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If you own a buy-to-let property and want to sell it, you can either sell it as a tenanted investment or as a vacant property. If selling as vacant, you will have a larger potential pool of buyers as you won’t be restricted to just the investment buyers.

Depending on the local market you may get a better price if the property is sold with the vacant position but in many areas of the country, with the shortage of property, there is often little difference in price between the two options. Your agent will be able to advise you as to whether there is a significant difference between the price that could be achieved if sold to an investor and the price if sold to an owner-occupier.

A few things to consider when selling are:

Your tax position:

Investment properties are normally subject to capital gains tax and, depending on your circumstances, there may be allowances and exemptions that can be applied to reduce this liability. Capital gains tax can be up to 28% of the increase of the value of your investment and so the final tax liability may impact your decision to sell, as it will reduce the net amount of money that you are left with after the sale.

If you have made capital improvements to the property during your ownership you may be able to offset some of the tax liability as well as using your annual allowance for capital gains.

Your finance position:

If you have a mortgage there may be penalties if you sell before the end of the fixed term of your mortgage product. If you are close to the end of the fixed period for the mortgage, don’t forget that it will normally take a couple of months for the property to go through the conveyancing after you have an accepted an offer and it is only when the sale completes that you will redeem the mortgage.

Your tenancy agreement:

  • Is the legal contract between the landlord and the tenant. Even if the property is sold this does not mean that the tenant needs to leave. A new person can take over the role of the landlord.
  • Most tenancy agreements allow for the property to be viewed during the last month or two of the tenancy and you should check if this is specified.
  • Will give the tenant the right to ‘quiet enjoyment’ during the tenancy which means that you can’t just assume that you can have access to do viewings throughout the tenancy.
  • If you are not in the last period of the tenancy and the agreement does not allow for viewings you may be able to negotiate reasonable access by agreement with your tenant.
  • Specify what notice you need to give to your tenant if you want to take the property back. There may be a break clause which will allow you to serve notice before the end of the agreement, but without one, you may need to wait until the end of the tenancy to get the property back. If the property is let on an Assured Shorthold tenancy agreement, they will also have a legal minimum right of occupation for six months.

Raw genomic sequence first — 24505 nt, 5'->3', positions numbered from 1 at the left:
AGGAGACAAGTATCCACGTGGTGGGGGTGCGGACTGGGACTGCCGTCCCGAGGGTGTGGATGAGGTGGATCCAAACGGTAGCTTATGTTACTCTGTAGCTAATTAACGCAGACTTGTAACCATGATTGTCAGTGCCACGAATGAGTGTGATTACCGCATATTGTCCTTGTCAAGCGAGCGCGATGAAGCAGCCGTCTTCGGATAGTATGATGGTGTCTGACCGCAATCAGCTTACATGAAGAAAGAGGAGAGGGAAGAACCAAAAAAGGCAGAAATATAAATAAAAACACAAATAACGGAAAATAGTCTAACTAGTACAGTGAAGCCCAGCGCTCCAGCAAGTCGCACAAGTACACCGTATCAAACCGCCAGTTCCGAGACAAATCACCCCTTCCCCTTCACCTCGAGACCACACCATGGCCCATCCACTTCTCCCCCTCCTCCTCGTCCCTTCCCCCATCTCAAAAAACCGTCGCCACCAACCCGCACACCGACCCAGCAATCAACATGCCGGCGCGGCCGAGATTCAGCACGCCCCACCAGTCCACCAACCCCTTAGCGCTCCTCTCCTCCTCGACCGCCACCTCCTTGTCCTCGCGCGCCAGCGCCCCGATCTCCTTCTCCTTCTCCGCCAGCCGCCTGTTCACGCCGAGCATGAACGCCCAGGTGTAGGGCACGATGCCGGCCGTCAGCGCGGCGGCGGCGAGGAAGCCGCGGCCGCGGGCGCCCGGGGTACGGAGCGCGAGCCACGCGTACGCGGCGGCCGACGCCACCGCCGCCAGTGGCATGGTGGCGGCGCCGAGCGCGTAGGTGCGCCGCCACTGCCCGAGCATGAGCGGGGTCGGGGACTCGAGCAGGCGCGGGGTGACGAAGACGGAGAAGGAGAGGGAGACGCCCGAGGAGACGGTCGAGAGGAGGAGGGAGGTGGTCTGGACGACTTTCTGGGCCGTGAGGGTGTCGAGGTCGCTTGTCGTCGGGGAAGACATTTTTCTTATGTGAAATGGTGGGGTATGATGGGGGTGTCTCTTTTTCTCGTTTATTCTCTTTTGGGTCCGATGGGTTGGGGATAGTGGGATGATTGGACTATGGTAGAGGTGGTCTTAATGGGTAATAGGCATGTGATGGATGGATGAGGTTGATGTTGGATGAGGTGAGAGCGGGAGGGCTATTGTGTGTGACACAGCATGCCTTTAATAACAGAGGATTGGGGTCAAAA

Your tenant:

If you decide to sell as an investment, talk to your tenant and reassure them about the process. If the tenant is well informed they are likely to be more co-operative and understanding during the process. It may even be the case that they may be interested in purchasing the property themselves before you put it on the market saving you time and costs.

As a landlord, selling a property with a tenant in situ can have a number of advantages:

  • You will be able to maintain your rental income up until the day that the property sale completes
  • The purchaser will be able to benefit from rent coming in from day one
  • If for any reason the sale fails to complete you will still have the surety of the tenants’ income
  • Good tenants are often hard to find and so worth keeping in place if the buyer is looking for an investment
  • An investment buyer is often a more experienced buyer and therefore selling a tenanted investment is usually an easier transaction to process
  • Investment sales tend to conclude more quickly as they are more often information-based purchases than emotionally based purchases

There are some additional considerations when selling a property that relates specifically to letting:

  • If you have paid an agent a commission upfront for finding the tenant, check what will happen to the money if you sell the property? It may be possible to recoup the commission from the buyer for the remainder of the tenancy, after the property is sold, as a negotiated term of the sale.
  • If the property has been let furnished, you need to supply the buyer with an inventory of the items in the property and agree on a price for them if you are selling them with the property. If you have let the property furnished and it is being sold tenanted then practically speaking, you will probably need to include the furniture in the sale
  • If you hold the tenant’s deposit, this will also need to be transferred to the new owner
  • An investment purchaser will be keen to ensure that you have all the right tenancy paperwork, which will include but not be limited to:
    • Evidence of the tenants’ Right to rent
    • A signed tenancy agreement showing the terms of the tenancy
    • Certificates showing the Gas and Electric installation is safe
    • Confirmation that the deposit has been properly protected and the right paperwork given the tenant within the right timescales
    • If you have served any legal notices on the tenant, you will need to provide copies and confirm how they were issued
    • Details of any current repairs or complaints about outstanding repairs